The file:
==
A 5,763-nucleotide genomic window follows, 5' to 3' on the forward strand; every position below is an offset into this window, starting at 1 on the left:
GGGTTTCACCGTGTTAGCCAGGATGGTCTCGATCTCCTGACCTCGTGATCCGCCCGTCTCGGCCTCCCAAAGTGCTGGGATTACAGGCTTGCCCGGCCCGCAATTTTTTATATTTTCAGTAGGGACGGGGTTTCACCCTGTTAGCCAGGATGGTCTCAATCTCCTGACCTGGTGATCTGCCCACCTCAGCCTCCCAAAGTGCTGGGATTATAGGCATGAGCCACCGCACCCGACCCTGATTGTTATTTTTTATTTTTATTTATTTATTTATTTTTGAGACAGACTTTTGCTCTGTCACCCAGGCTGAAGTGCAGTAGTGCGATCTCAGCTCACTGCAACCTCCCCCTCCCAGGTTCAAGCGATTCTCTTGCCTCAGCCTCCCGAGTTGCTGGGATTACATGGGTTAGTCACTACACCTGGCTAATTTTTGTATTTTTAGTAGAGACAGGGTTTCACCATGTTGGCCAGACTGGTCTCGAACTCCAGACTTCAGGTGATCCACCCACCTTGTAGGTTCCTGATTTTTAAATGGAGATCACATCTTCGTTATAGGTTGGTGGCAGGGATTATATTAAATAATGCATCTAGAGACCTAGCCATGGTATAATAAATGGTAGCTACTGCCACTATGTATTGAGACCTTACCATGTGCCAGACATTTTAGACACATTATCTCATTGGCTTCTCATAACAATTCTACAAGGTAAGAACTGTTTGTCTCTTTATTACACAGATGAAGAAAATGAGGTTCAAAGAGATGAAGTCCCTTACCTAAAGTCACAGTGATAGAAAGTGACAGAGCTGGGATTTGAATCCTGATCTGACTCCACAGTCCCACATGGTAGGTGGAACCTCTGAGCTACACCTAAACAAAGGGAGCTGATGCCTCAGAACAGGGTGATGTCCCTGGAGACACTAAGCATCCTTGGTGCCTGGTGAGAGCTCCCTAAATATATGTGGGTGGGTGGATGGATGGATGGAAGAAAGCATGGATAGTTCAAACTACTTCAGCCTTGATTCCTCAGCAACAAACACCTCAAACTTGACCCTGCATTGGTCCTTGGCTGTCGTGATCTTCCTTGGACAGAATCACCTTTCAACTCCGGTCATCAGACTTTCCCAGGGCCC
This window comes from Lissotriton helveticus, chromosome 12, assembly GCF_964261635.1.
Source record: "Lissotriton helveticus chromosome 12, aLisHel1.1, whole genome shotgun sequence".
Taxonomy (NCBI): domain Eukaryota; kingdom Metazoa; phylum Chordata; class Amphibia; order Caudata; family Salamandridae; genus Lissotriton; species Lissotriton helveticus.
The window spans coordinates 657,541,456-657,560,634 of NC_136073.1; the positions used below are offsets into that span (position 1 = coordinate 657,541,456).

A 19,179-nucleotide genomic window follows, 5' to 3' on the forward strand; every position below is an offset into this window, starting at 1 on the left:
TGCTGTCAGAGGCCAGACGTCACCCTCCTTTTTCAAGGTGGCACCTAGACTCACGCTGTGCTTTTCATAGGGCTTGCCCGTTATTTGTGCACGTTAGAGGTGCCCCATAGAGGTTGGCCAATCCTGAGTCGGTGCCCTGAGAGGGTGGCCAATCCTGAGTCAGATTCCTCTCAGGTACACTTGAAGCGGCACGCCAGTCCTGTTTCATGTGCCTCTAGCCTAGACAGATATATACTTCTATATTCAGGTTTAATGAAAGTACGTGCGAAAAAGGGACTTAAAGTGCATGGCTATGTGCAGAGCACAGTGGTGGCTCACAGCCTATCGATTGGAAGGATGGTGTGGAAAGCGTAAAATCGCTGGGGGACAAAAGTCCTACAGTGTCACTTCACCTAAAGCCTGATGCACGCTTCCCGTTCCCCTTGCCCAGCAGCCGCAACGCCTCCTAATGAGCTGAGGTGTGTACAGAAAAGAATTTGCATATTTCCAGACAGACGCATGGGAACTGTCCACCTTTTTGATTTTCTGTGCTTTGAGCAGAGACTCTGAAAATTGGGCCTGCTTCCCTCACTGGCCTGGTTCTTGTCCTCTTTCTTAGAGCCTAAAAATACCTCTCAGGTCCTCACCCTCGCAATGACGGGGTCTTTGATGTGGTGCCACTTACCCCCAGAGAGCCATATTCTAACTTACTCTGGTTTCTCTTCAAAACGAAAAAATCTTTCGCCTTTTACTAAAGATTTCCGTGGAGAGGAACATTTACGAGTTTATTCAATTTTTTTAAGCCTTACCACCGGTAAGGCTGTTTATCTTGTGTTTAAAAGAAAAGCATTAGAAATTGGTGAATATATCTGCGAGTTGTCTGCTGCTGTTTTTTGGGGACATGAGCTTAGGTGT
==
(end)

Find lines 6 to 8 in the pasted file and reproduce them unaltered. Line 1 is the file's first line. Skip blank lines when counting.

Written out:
The window spans coordinates 657,541,456-657,560,634 of NC_136073.1; the positions used below are offsets into that span (position 1 = coordinate 657,541,456).

A 19,179-nucleotide genomic window follows, 5' to 3' on the forward strand; every position below is an offset into this window, starting at 1 on the left:
TGCTGTCAGAGGCCAGACGTCACCCTCCTTTTTCAAGGTGGCACCTAGACTCACGCTGTGCTTTTCATAGGGCTTGCCCGTTATTTGTGCACGTTAGAGGTGCCCCATAGAGGTTGGCCAATCCTGAGTCGGTGCCCTGAGAGGGTGGCCAATCCTGAGTCAGATTCCTCTCAGGTACACTTGAAGCGGCACGCCAGTCCTGTTTCATGTGCCTCTAGCCTAGACAGATATATACTTCTATATTCAGGTTTAATGAAAGTACGTGCGAAAAAGGGACTTAAAGTGCATGGCTATGTGCAGAGCACAGTGGTGGCTCACAGCCTATCGATTGGAAGGATGGTGTGGAAAGCGTAAAATCGCTGGGGGACAAAAGTCCTACAGTGTCACTTCACCTAAAGCCTGATGCACGCTTCCCGTTCCCCTTGCCCAGCAGCCGCAACGCCTCCTAATGAGCTGAGGTGTGTACAGAAAAGAATTTGCATATTTCCAGACAGACGCATGGGAACTGTCCACCTTTTTGATTTTCTGTGCTTTGAGCAGAGACTCTGAAAATTGGGCCTGCTTCCCTCACTGGCCTGGTTCTTGTCCTCTTTCTTAGAGCCTAAAAATACCTCTCAGGTCCTCACCCTCGCAATGACGGGGTCTTTGATGTGGTGCCACTTACCCCCAGAGAGCCATATTCTAACTTACTCTGGTTTCTCTTCAAAACGAAAAAATCTTTCGCCTTTTACTAAAGATTTCCGTGGAGAGGAACATTTACGAGTTTATTCAATTTTTTTAAGCCTTACCACCGGTAAGGCTGTTTATCTTGTGTTTAAAAGAAAAGCATTAGAAATTGGTGAATATATCTGCGAGTTGTCTGCTGCTGTTTTTTGGGGACATGAGCTTAGGTGT